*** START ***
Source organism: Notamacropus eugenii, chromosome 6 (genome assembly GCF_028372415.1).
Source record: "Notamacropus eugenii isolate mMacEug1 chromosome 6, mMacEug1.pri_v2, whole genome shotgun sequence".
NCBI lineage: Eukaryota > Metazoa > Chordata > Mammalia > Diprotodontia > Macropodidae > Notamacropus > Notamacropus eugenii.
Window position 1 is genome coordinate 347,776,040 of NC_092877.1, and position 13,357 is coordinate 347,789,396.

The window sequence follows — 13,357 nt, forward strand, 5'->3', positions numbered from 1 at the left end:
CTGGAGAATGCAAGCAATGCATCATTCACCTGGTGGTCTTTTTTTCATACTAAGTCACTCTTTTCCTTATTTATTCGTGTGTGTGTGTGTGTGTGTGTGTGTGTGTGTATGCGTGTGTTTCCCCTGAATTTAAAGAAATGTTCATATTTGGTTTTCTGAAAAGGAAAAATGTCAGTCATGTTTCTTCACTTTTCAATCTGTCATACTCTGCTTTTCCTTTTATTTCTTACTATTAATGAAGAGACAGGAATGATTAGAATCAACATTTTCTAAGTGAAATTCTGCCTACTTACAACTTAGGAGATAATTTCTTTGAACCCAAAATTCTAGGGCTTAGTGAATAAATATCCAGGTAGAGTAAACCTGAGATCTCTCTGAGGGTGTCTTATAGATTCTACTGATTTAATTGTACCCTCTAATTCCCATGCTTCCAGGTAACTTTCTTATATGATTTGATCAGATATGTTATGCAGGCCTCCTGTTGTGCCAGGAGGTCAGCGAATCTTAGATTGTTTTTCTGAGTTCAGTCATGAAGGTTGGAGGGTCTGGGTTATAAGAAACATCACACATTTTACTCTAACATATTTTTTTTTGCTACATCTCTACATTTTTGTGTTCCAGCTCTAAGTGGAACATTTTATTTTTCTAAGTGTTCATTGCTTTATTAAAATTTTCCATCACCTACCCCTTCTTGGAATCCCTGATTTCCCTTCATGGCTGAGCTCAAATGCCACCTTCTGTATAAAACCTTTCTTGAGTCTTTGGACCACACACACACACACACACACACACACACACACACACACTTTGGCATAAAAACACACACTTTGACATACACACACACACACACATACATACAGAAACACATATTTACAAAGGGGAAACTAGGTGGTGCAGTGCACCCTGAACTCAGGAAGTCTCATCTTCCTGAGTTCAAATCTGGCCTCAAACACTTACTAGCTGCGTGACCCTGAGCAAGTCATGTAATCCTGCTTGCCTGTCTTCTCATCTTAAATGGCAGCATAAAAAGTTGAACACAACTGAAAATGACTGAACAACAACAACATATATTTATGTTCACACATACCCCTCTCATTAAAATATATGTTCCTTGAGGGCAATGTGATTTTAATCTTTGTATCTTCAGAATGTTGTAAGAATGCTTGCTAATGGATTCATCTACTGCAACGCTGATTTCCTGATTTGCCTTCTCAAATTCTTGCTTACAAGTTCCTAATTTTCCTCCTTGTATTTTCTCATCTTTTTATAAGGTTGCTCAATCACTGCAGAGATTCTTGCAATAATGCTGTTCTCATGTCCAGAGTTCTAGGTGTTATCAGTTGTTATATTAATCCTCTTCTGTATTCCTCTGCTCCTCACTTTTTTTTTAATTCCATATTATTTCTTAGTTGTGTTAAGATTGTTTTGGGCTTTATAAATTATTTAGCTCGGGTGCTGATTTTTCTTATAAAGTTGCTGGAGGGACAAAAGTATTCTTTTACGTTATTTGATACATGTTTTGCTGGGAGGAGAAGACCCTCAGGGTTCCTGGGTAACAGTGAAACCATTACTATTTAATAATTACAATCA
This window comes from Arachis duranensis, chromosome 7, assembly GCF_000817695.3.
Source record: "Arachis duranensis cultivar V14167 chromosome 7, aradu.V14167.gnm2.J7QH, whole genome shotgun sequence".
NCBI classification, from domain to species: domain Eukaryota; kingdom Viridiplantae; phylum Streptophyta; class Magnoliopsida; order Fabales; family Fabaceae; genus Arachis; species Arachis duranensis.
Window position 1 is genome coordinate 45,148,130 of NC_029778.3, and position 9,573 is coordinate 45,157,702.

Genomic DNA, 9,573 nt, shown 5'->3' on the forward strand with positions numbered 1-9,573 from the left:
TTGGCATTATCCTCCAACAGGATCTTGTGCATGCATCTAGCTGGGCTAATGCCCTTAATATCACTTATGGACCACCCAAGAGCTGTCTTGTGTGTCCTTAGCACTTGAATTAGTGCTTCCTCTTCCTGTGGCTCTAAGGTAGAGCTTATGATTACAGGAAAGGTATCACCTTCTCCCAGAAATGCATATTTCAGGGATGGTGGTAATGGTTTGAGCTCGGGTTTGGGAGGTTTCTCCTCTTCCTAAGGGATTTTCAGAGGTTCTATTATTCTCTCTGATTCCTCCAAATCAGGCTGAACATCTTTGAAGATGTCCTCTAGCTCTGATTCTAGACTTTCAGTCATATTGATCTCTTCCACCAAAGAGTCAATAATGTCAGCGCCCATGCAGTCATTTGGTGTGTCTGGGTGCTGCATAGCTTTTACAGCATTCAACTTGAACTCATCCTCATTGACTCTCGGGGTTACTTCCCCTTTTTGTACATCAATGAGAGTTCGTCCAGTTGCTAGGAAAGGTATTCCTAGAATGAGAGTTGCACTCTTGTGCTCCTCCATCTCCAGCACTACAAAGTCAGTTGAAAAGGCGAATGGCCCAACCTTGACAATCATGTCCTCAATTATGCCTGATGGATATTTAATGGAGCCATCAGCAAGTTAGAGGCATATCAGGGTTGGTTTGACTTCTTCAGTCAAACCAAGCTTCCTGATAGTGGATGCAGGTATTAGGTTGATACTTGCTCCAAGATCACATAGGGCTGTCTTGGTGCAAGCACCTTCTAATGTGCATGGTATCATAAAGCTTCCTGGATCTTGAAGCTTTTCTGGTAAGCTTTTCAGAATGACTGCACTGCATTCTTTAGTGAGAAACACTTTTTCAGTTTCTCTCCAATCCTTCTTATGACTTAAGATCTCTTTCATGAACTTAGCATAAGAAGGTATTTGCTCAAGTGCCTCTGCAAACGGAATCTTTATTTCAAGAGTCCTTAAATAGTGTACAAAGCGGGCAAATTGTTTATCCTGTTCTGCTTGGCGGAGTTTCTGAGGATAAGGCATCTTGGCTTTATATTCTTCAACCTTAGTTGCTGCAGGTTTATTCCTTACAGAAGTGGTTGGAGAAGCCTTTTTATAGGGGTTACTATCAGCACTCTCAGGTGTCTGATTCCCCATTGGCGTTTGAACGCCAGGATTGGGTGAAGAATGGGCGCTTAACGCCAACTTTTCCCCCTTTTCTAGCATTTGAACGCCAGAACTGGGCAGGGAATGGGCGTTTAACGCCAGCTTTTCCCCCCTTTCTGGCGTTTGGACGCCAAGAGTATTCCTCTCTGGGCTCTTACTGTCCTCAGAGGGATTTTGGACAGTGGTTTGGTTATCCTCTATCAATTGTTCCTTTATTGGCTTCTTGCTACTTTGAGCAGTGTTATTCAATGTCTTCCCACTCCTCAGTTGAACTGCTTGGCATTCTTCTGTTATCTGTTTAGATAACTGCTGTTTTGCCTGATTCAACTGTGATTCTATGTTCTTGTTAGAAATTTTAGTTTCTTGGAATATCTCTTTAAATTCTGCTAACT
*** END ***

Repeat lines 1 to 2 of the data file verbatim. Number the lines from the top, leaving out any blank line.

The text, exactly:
Source organism: Notamacropus eugenii, chromosome 6 (genome assembly GCF_028372415.1).
Source record: "Notamacropus eugenii isolate mMacEug1 chromosome 6, mMacEug1.pri_v2, whole genome shotgun sequence".